The night cometh, when no man can work, says John. But how long has this been true? We as a species have sought the light, and where there is none, we have fought for its appearance. Slowly, we are driving back the night.



Light after dark is more personal. The sun in the sky shines over us all. But at night, the small flame of a candle illuminates only a small sphere. everything else is the darkness, the unknown. It seems only natural that we would huddle around such motes, carry them with us, let the feeble flame shield us from the terrors of the night.



How much of our best work has been done after dark? A candle or lantern lights the desk of a writer or revolutionary, long after the turning of the earth would have blocked the sun's light from gracing the whole room. And perhaps that solitary light is the inspiration. Like the writer, the light is alone; through the work, the writer may bring a light of a different sort to the rest of the world, to chase away the dark when the great light in the sky is no longer there to guide us.



Years ago we were driving down a side road within the forests of northern Arizona, not long past midnight. The driver soundlessly pulled to the side of the road, and we all got out. The stars were nothing like we had seen before, at least not the two of us raised well within the limits of one of the world's famously brighter cities. we stood there for hours, shivering in the chill October weather, fascinated. Perhaps one of our long-distant ancestors stood, similarly rapt, spellbound by the millions of tiny lights that seemed to hang from the domed curtain overhead, or the strange cloudlike trail that passed among them.



The shadows cast by the small glow of the lights we carry can be as amazing as the lights themselves. A common trick is to hold a flashlight under one's chin; the shadows thrown distort the face into a monstrous visage; the familiarity is still there, but it is joined with the unknown, with the strangeness of the dark, that it is perhaps made even more terrifying.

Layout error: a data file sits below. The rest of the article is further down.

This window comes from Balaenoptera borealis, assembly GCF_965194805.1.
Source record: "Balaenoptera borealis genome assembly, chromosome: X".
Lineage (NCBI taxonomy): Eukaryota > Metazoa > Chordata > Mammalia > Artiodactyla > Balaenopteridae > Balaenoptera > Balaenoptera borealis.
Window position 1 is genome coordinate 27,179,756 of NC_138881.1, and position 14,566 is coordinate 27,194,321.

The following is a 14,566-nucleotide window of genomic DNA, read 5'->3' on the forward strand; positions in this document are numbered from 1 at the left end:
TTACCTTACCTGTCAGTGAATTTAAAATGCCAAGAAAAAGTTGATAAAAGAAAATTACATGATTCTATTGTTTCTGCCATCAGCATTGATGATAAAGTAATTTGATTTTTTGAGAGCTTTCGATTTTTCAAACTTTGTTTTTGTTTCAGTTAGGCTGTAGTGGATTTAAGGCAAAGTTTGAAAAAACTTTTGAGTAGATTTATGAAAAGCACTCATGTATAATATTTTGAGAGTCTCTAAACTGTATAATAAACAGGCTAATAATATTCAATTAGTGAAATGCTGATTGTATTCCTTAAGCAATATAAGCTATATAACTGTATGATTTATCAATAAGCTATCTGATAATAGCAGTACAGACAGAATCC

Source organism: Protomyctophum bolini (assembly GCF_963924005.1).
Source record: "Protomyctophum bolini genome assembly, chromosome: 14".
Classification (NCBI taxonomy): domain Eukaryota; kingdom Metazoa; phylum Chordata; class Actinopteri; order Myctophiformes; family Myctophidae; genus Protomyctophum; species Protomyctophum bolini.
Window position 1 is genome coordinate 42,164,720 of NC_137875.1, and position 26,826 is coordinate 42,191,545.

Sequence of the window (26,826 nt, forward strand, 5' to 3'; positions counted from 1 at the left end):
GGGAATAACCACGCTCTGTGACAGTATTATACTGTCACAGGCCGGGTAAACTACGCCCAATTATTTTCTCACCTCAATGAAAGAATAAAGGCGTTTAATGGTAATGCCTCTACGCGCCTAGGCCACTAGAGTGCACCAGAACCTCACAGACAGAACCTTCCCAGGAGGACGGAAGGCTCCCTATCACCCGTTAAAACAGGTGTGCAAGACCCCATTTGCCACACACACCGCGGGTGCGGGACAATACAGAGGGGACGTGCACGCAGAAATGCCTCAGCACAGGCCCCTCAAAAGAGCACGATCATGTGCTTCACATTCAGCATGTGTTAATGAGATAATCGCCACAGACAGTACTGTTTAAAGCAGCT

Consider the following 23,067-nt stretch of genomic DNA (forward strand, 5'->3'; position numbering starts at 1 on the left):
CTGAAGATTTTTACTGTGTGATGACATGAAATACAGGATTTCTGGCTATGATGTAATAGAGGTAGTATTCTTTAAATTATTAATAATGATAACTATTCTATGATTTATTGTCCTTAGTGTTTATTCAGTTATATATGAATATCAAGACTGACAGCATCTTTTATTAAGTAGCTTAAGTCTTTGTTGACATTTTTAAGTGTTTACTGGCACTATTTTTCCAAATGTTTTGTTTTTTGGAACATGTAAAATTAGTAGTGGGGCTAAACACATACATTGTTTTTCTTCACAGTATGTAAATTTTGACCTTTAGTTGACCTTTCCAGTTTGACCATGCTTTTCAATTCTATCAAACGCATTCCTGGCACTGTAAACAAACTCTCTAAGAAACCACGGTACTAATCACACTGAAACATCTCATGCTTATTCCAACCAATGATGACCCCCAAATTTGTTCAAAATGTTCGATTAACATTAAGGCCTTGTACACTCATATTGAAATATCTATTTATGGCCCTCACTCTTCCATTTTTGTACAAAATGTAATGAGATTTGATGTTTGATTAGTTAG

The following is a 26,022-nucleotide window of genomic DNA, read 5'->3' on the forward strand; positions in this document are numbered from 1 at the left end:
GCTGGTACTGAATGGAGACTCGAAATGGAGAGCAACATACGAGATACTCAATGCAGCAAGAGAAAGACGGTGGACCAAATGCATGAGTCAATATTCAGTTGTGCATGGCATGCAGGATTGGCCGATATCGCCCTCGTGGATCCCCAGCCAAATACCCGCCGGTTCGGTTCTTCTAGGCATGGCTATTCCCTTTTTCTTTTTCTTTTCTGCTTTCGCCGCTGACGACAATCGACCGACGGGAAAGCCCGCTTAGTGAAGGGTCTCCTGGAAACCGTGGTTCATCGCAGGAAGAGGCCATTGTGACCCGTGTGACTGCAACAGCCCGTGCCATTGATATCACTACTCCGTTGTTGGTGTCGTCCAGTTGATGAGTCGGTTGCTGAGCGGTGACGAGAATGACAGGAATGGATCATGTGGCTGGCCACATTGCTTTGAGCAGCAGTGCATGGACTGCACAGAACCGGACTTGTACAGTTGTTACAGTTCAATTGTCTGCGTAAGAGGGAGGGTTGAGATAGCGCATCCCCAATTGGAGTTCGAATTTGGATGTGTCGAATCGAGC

It is interesting to see what someone chooses to illuminate at night. walk down a residential street one night. the lights you see pick out what is important. "You need to look at me", say these lights. Everything else is cast into the void. They are unimportant; you do not need to see them. Even in dim lighting, brighter light is used to highlight (there, even in the word itself) the important and diminish the mundane.



There is a strange blue glow that comes out of the window sometimes. It is the electric light of the television. we use the powers of light and shadow to our own advantage here. the eye is drawn to the only light in the room, the flickering paths traced by the electrons across the screen. The small details of the room are obscured by shadow, and we instead find ourselves drawn into the scene, forgetting where we are.



The interface between light and dark is far more sharply defined at night. We are not bathed in a glow coming from everywhere at once; we are held instead in small puddles. We can clearly see that here light ends and there darkness begins. And in that there is beauty. in that there is control.

for janey

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